English Morphology and Lexicology Shaoguangqinggmail com www windofspring
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English Morphology and Lexicology [email protected]. com www. windofspring. weebly. com
Chapter 5 Word meaning o 5. 1 The meanings of ‘meaning’ n o 5. 2 Motivation n o Reference; Concept; Sense Onomatopoeic; Morphological; Semantic; Etymological 5. 3 Types of meaning n n Grammatical vs. Lexical Conceptual vs. Associative
5. 1 The meanings of ‘meaning’ o 5. 1. 1 Reference n n In linguistics, we use the triangle of reference to explain how words convey meaning. Reference is the relationship between language and the world.
the triangle of reference
The triangle of reference says that a word suggests an idea in the mind of the hearer. The idea connects to a real-world object.
Hurford and Heasley 1983: 25 o By means of reference, a speaker indicates which things in the world (including persons) are being talked about. n (My son) is in (the beech tree). Identifies persons Identifies things
The reference of a word to a thing outside the language is arbitrary and conventional. cat
Although reference is a kind of abstraction, yet with the help of context, it can refer to something specific. o Jean forgot to feed her cat yesterday evening. Therefore, meaning can be pinned down by the user, time, place, etc. (context)
The same thing can have different referring expressions without causing any confusion. 1. animal 2. my dear 3. Jassy 4. this 5. She 6. .
5. 1. 2 Concept con ce pt Linking words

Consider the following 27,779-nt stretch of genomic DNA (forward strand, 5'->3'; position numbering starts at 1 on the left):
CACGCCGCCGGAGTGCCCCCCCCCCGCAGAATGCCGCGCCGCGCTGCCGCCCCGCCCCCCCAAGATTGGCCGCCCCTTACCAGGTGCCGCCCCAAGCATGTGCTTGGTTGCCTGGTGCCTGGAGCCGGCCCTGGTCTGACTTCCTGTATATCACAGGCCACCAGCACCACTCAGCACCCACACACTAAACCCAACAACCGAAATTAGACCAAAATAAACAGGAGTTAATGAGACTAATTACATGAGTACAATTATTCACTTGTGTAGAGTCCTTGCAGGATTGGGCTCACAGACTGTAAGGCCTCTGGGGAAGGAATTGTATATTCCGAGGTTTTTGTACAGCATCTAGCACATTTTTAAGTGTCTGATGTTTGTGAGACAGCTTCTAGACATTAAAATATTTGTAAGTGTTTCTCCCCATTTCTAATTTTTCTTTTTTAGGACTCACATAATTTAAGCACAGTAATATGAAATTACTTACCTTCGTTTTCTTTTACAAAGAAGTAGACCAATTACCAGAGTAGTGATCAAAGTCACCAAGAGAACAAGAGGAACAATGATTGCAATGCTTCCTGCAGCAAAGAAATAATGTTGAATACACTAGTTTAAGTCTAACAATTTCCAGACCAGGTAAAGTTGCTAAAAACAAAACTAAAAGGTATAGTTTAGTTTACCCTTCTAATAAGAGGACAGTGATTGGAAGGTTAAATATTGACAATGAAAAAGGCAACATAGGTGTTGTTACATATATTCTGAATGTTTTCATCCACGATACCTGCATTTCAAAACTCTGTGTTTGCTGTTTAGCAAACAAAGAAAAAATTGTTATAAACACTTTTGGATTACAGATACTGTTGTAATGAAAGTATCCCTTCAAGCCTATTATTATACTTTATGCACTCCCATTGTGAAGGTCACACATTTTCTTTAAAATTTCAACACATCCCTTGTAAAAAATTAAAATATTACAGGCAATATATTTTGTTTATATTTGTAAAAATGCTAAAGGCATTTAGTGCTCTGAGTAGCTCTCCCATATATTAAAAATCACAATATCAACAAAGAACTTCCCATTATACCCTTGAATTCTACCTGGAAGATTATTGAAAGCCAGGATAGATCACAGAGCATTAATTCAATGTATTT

Concept vs. Meaning o o Meaning and concept are closely related; They are both related directly to referents and are notions of words.
Concept vs. Meaning o o Concept, reflecting the objective world in the human mind, is universal to all men alike regardless of culture, race, language, etc. [i. e. concept is beyond language. ] However, meaning belongs to language, so is restricted to language use.
Concept vs. Meaning o A concept may have as many referring expressions as there are languages in the world. bird oiseau 鸟 새 Vogel
Concept vs. Meaning o Even in the same language, the same concept can be expressed in different words. n much and many have the same concept, but collocate with different words. o o much time/money/water many people/ books/ buildings
Concept vs. Meaning o The same concept, the different words/socio-cultural (stylistic) values n n die-pass away ask-question quarrel-argue …
meaning vs. sense vs. reference o Every word that has meaning has sense, but not every word has reference. n n probably, nearly, and, if, but, yes… All have meanings; All have senses; None refers to anything in the world (reference).
5. 1. 3 Sense o Sense denotes the relationship inside the language. n The sense of an expression is its place in a system of semantic relationships with other expressions in the language.
meaning vs. sense vs. reference o Expressions in different dialects have the same sense. n n pavement (Br. E. ) pal sidewalk (Am. E. ) chum
5. 2 Motivation o Word form vs. meaning n n arbitrary (no logical relationship) and conventional (following accepted customs): non-motivated (the connection between form and meaning can be explained) o o Onomatopoeic motivation; Morphological motivation; Semantic motivation; Etymological motivation
5. 2. 1 Onomatopoeic Motivation o Words are created by imitating the natural sounds or noises. n n n n bow-wow bang ping-pong miaow cuckoo tick-tuck ha ha
Can you guess which animal produces each of the following sounds? o o o o o crow [krəʊ] quack [kwæk] trumpet ['trʌmpɪt] buzz [bʌz] croak [krəʊk] squeak [skwiːk] neigh [neɪ] bleat [bliːt] hiss [hɪs] roar [rɔ: ] o o o o o crows or cocks ducks elephants bees or flies frogs mice horses goats snakes lions